Drone Delivery Gets A Lift With FAA Rule Change

drone delivery

The Federal Aviation Administration released two new rules for operating drones.

Calling it a major step toward fully integrating  1.7 million drones into the national airspace system, the Federal Aviation Administration has released two new rules it said will increase safety and innovation within the transportation industry’s fastest-growing segment.

The regulatory update comes as companies such as UPS, FedEx and Amazon continue to test and perfect their drone delivery fleets through a number of pilot programs, although it will still be a few years before most consumers receive a package from a hovering aircraft instead of a human.

According to the FAA notice, the first rule will require all drones and their control station to be equipped with a “Remote ID” system that will allow national security and law enforcement authorities to determine the location of both.

“Airspace awareness reduces the risk of drone interference with other aircraft and people and property on the ground,” the FAA said, noting that drone manufacturers will have 18 months to begin producing unmanned aircraft (UA’s) with Remote ID, and operators will have an additional year before they’re required to start using them.

The second rule regulates the use of drones over people, property, moving vehicles and at night, and requires operators to have a remote pilot certificate and ID in their possession whenever they’re flying.

“The new rules make way for the further integration of drones into our airspace by addressing safety and security concerns,” said FAA Administrator Steve Dickson. “They get us closer to the day when we will more routinely see drone operations such as the delivery of packages.”

Already Happening

While the FAA’s latest rule changes will help establish a framework for mass operation of drone fleets, the major delivery companies have been perfecting the practice alongside aviation authorities for more than a year.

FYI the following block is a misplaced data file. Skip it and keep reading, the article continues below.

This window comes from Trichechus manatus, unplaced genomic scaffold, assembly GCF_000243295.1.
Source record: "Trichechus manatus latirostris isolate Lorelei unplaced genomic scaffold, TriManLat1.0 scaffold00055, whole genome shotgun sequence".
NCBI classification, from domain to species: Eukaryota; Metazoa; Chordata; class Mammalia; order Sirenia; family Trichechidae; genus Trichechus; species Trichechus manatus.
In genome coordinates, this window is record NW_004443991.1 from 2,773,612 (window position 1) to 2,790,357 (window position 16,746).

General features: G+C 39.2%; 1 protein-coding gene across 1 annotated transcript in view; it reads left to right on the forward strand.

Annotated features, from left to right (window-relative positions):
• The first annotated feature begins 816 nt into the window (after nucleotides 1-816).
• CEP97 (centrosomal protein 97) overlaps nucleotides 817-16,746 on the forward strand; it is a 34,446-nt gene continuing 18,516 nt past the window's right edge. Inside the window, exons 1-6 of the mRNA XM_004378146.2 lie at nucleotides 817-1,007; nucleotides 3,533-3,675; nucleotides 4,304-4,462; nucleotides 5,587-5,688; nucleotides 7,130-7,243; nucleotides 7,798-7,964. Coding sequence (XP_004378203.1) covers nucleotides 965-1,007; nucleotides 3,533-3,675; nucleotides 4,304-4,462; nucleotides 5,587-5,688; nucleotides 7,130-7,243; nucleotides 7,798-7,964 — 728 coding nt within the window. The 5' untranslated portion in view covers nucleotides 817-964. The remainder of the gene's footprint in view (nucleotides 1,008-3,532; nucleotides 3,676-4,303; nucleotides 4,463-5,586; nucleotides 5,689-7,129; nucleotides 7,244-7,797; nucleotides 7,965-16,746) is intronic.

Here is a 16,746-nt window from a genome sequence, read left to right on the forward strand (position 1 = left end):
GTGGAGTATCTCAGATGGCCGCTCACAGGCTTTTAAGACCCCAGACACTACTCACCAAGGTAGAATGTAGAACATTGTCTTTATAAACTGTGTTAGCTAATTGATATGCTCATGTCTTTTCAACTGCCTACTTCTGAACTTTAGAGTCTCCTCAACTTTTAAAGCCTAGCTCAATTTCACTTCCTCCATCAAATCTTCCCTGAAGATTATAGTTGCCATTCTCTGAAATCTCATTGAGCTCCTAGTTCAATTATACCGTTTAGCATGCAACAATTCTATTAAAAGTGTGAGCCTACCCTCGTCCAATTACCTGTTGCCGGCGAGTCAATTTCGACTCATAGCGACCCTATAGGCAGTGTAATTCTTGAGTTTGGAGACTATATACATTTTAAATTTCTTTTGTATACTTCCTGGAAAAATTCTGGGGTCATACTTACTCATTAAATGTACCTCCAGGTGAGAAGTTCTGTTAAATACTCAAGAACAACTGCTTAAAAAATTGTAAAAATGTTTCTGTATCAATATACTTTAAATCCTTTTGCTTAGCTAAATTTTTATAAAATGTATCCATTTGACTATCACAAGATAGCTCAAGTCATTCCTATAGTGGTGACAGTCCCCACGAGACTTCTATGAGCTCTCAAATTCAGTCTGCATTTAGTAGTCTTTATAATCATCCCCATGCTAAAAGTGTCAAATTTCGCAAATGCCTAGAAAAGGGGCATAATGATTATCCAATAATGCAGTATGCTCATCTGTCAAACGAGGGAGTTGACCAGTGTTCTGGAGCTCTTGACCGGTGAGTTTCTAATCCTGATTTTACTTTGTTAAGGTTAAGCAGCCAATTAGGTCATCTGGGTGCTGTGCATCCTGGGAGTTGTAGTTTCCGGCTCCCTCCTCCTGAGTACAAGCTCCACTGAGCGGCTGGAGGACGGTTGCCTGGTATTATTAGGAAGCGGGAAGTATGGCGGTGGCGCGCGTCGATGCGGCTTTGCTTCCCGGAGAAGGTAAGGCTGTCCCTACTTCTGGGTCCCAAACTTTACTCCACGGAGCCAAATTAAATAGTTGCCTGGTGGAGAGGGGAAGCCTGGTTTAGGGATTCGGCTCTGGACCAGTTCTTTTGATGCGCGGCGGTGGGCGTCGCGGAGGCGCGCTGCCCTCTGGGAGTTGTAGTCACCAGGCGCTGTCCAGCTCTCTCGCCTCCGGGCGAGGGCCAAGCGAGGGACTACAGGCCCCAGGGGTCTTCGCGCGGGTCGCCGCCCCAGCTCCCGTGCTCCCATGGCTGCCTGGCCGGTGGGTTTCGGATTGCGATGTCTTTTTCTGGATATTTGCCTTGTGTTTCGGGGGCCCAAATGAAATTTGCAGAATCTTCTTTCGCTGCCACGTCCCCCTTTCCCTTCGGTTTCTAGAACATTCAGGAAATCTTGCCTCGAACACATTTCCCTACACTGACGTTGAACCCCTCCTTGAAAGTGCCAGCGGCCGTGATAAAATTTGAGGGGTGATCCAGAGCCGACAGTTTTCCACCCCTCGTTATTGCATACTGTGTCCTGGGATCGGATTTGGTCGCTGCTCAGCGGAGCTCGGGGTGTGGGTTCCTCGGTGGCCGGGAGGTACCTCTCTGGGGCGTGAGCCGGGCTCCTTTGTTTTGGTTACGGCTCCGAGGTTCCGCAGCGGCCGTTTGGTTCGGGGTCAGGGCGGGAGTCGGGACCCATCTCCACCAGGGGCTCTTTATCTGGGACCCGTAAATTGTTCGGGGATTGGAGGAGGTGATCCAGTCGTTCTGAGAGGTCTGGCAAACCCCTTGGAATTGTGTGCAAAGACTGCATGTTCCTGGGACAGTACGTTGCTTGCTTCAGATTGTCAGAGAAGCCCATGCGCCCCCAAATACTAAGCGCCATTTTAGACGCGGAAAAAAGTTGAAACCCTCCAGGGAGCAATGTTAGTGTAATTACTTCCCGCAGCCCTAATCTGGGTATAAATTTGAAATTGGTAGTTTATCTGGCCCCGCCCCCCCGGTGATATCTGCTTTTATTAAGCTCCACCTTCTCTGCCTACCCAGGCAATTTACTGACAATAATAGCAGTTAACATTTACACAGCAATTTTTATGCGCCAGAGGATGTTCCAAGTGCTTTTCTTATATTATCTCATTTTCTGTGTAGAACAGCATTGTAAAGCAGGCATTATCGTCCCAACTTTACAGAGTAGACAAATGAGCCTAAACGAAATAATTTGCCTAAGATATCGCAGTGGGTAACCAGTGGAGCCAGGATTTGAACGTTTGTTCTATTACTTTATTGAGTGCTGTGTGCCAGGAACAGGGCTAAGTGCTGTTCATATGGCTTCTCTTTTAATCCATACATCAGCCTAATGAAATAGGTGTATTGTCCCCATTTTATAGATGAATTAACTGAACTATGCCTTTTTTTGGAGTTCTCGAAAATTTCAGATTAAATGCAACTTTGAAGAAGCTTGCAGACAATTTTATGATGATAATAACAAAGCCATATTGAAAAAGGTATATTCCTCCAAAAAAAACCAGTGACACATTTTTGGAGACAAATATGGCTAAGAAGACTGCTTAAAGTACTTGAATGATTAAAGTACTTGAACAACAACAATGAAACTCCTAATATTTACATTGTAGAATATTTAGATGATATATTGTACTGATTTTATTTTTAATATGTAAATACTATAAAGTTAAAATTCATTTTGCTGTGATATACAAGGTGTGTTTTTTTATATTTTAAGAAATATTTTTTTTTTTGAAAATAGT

Perhaps the best-known drone program currently underway is a UPS-CVS joint venture in Florida that began delivering medication in April to senior citizens living in The Villages, a massive retirement community of 135,000 people.

For its part, FedEx has been running a drone delivery trial with Alphabet-owned Wing Aviation in rural Christiansburg, Virginia since late 2019 and continues to solicit volunteers to this day who are willing to receive packages from a drone and discuss the experience.

In the meantime, Amazon has been testing drone fleet delivery around the world since 2013, and is currently looking to fill 70 other drone-linked positions at its Prime Air division in Seattle, which it says is “designed to safely get packages to customers in 30 minutes or less.”

The Sky’s The Limit

In addition to the 1.7 million drone registrations and 203,000 FAA-certificated remote pilots currently in the system, the FAA also oversees an additional 650,000 pilots and 14,000 air traffic controllers who oversee an estimated 42,000 daily flights.

All the while, private companies are working to develop safe systems that continue to push the limits of what is currently available, and in some cases, imaginable.

For example, in 2017 UPS began working on a system where its ubiquitous brown vans would have a roof-top drone system attached that would allow fully-automated drone deliveries in remote areas while a driver travels along their regular route.

Still, experts point out numerous legal obstacles and challenges that still exist before drone delivery at scale can take off.  These include privacy or snooping concerns, flying at night, in bad weather or any other situation that limits or affects control when the drone is out of direct visual contact.  There are also logistical realities like dense cities that would complicate things, especially for individual consumers.

While drone deliveries clearly won’t work for all situations, the companies and agencies most invested in the process are convinced that they can safely handle some portion of the process, faster and cheaper than they could do via traditional means.

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